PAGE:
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29 – An Answer to Recent Critiques in Computer Ethics


Jared Moore, Paul G. Allen School of Computer Science and Engineering, UW Seattle


In this work, I share findings from a new seminar-style course on computer ethics, taught at the University of Washington School of Computer Science in Winter 2020. Recent works in computer science and related fields have demonstrated the limitations of both the conversations around ethics and its instruction, particularly around concepts like artificial intelligence. At the same time, computing professionals have increasingly begun to navigate ethical issues in their places of employment. For example, consider recent employee actions at Google. I draw on classic work in engineering education, science and technology studies, and, through consultation with other scholars, current pedagogy in computer ethics.

This senior-level course for undergraduates unifies the aforementioned literatures with an eye for students to recognize not only the application of ethics individually and professionally, but also societally. In an active-learning setting, it offers students examples of practitioners’ individual responses with regard to societal issues, technical analyses of relevant systems, and exposure to current theory and critical perspectives. It does so through a novel set of readings, associated summaries, reading and discussion questions, in and out of classroom activities, daily and course-long learning outcomes, a multi-part course project, and a user-friendly website.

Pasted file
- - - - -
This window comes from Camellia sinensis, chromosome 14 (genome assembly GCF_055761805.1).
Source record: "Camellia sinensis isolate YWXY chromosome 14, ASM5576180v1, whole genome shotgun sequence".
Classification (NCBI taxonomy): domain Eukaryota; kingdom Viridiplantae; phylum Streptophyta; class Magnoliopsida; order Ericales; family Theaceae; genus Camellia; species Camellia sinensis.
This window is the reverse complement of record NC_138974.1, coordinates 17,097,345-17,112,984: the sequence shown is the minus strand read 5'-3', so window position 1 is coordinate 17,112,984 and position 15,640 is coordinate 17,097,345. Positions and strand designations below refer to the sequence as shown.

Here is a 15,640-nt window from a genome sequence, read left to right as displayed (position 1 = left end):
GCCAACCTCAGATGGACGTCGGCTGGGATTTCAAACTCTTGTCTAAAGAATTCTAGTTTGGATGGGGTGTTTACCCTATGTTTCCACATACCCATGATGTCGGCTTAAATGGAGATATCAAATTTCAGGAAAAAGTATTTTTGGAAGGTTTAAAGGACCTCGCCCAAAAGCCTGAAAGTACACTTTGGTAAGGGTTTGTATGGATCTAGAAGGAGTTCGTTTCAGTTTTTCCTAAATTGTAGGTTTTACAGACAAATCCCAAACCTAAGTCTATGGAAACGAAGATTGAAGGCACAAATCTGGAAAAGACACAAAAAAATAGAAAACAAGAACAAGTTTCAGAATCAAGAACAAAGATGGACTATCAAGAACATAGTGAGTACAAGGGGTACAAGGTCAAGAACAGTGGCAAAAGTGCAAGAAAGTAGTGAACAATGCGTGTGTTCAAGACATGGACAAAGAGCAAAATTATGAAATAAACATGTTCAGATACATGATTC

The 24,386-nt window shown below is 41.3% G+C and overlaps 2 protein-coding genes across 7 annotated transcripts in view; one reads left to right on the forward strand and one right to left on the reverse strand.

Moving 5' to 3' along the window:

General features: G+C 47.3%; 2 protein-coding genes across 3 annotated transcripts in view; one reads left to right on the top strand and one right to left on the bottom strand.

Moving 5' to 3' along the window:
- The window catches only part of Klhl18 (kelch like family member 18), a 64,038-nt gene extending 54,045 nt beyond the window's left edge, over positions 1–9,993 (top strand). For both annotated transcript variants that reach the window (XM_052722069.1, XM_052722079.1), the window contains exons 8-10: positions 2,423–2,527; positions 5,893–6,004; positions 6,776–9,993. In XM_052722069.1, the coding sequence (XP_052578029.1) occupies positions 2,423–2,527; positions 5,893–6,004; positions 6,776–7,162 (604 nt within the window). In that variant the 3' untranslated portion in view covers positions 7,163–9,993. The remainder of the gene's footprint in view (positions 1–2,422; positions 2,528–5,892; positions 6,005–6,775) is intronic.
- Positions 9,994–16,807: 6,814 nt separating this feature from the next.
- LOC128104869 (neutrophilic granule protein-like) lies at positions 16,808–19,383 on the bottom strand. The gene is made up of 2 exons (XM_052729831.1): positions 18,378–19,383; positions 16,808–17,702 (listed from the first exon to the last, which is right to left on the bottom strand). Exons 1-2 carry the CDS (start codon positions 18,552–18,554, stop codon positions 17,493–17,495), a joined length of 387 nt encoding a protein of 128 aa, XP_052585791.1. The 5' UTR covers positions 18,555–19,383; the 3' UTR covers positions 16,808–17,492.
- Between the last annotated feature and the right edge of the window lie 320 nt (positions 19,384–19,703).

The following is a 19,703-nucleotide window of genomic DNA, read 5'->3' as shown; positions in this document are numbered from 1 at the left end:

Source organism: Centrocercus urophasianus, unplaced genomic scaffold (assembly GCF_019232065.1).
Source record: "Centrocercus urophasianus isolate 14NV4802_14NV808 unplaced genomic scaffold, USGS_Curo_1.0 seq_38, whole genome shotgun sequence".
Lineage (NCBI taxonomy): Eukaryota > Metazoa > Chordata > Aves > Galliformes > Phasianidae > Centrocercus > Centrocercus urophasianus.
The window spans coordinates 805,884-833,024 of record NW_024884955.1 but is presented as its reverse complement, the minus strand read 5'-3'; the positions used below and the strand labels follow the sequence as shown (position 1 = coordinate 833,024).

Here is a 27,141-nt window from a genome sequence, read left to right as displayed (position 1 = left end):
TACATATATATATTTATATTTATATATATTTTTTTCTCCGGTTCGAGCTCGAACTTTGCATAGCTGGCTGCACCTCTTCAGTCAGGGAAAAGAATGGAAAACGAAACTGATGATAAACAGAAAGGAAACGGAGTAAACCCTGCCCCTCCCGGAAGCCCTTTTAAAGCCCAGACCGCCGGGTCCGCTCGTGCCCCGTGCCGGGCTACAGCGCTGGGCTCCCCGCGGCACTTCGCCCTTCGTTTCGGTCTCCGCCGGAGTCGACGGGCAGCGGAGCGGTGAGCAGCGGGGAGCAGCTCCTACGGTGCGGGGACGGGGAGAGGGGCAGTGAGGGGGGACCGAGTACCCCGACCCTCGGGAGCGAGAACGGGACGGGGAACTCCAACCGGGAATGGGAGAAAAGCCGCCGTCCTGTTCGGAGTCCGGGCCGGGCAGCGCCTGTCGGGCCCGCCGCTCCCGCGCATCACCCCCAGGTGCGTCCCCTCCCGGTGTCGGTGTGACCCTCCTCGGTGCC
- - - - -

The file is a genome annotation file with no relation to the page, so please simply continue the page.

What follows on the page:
Designed to be modular and shareable, this course provides instructors, particularly those new to the literature, a means through which to overcome some of the ‘engineering mindset’ while staying abreast of developments in the field. It addresses drawbacks from previous versions (in Winter 2018 and 2019) and was produced in collaboration with Johan Michaolve of Australian National University.

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